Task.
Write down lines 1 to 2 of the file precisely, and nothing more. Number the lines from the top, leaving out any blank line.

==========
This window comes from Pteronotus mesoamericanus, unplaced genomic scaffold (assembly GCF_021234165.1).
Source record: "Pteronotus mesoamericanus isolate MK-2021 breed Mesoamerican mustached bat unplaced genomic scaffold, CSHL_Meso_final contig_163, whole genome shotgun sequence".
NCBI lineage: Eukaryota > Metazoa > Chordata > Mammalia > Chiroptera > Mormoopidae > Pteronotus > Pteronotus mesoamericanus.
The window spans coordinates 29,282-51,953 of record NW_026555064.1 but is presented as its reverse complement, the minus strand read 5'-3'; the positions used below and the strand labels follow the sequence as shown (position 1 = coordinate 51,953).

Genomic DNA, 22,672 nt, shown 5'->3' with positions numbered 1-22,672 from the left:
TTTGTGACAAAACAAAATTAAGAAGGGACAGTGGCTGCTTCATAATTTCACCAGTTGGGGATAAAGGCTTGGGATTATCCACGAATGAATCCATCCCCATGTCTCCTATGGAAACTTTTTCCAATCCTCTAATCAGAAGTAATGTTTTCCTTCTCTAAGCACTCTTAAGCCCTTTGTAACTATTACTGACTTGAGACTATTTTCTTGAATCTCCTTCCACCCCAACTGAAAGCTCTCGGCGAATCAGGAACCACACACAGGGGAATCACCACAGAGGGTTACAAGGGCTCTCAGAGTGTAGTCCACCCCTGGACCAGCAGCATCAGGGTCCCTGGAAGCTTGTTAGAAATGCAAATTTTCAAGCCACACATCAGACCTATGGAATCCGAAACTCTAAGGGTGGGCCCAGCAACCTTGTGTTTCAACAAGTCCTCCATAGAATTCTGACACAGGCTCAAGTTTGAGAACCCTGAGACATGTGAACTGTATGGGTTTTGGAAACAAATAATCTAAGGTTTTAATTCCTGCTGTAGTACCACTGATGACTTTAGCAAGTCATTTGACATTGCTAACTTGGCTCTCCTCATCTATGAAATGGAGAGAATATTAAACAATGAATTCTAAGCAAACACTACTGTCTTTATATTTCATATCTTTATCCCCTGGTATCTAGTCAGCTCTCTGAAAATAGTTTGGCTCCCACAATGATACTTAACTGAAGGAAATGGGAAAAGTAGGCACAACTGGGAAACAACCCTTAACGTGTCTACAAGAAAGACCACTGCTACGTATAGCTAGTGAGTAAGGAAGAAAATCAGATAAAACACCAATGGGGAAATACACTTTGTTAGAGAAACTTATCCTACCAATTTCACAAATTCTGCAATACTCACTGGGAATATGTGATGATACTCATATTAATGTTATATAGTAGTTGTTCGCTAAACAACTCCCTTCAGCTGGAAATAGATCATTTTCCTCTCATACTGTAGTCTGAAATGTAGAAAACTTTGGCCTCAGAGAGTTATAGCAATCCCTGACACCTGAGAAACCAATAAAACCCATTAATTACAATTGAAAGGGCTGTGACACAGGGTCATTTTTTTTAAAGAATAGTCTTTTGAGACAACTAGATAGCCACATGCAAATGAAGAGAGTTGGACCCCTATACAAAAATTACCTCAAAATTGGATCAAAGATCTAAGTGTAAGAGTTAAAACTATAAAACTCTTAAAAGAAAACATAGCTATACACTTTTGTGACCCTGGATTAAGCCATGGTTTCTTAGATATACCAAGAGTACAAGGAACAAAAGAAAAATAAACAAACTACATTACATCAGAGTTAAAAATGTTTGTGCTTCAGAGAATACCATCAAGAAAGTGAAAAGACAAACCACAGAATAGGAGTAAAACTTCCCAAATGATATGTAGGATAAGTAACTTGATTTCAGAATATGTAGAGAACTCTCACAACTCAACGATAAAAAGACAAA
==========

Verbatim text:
This window comes from Pteronotus mesoamericanus, unplaced genomic scaffold (assembly GCF_021234165.1).
Source record: "Pteronotus mesoamericanus isolate MK-2021 breed Mesoamerican mustached bat unplaced genomic scaffold, CSHL_Meso_final contig_163, whole genome shotgun sequence".